October 7, 2015; ThinkProgress
With the only homeless shelter in Sarasota, Florida, full, and the fee for a bed too high for him to afford, David Cross saw no other choice than to sleep outside. Having found a resting spot outside a library, Cross was soon woken up by police officers, who told Cross he would be given a trespass warning for violating the city’s ordinance that prohibits outdoor sleep.
Frustrated by his lack of options, Cross and five other homeless residents have teamed with the American Civil Liberties Union of Florida to sue the city of Sarasota, claiming that the local ordinance violates their constitutional rights.
The lodging ordinance bans people from sleeping outside, though it does require police to first give residents the opportunity to go to a shelter before giving them a violation. Yet according to the lawsuit, Sarasota County doesn’t have publicly funded shelters—and the only shelter available is consistently at or over capacity.
Cross, his compatriots, and the ACLU argue that enforcement of the lodging ordinance is in violation of the Eighth Amendment by punishing individuals for the need to sleep, thus constituting cruel and unusual punishment. The lawsuit claims that the city has criminally prosecuted and arrested 882 people through the ordinance between 2013 and 2014.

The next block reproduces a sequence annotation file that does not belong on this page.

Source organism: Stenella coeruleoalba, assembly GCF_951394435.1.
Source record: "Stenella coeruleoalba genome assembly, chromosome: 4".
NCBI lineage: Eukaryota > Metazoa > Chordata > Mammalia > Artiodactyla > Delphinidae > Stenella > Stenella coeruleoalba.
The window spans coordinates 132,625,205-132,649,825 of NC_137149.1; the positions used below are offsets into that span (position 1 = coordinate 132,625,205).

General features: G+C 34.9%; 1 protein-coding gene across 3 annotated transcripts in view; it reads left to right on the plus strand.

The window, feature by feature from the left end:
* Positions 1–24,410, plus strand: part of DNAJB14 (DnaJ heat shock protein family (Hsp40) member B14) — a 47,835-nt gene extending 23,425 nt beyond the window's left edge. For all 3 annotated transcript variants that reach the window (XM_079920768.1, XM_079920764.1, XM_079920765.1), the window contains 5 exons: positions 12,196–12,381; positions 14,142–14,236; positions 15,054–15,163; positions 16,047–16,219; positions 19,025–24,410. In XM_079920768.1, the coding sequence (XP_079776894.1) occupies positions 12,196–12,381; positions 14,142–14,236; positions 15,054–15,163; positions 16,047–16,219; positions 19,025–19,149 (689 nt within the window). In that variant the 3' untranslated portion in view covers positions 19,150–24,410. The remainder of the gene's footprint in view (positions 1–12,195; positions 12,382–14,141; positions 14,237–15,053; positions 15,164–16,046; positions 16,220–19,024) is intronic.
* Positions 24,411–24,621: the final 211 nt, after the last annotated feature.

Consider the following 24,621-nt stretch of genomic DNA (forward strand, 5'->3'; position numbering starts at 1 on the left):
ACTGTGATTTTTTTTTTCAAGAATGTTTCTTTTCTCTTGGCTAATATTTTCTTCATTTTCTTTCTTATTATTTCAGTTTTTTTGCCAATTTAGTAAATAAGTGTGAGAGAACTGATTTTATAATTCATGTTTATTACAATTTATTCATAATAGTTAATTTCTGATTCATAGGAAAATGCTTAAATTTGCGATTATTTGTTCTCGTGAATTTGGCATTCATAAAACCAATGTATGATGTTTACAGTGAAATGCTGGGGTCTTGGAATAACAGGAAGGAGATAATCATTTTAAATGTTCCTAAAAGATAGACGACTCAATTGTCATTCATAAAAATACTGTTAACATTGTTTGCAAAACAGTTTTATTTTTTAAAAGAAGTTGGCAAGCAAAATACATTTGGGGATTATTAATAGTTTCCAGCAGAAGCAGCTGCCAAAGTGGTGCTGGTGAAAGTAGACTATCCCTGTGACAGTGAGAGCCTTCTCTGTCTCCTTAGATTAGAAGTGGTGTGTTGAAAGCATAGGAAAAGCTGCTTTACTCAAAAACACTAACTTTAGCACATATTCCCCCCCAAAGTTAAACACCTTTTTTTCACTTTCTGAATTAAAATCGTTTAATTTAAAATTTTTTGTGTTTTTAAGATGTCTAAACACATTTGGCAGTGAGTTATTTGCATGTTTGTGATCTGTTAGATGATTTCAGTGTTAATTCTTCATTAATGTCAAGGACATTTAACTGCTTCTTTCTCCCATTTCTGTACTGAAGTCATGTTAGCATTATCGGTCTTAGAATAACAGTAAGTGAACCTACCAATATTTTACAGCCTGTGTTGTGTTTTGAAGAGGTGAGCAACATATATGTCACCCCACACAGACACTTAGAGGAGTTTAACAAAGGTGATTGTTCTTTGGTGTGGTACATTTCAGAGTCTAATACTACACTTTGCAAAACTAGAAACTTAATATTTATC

Homelessness in Sarasota—and the city’s response of criminalizing it—has been an issue for well over a decade. An estimated 1,365 homeless individuals are living without shelter in Sarasota County, and more than 75 percent of them are in the city itself. While a 2011 HUD report identified building an emergency homeless shelter as a high priority, the shelter has yet to materialize.
“Sarasota has decided to criminalize and prosecute homeless citizens rather than give them services,” said Adam Tebrugge, a staff attorney with the ACLU of Florida. Other Floridian cities have also emphasized criminalization of the homeless despite all the evidence that it’s less expensive to focus on housing efforts.
The aim of the Sarasota lawsuit, if successful, is to create change. “If we were to get a favorable ruling, it might be something that could be useful around the state of Florida,” Tebrugge noted. “It could be a very good precedent.”—Kathleen Ebbitt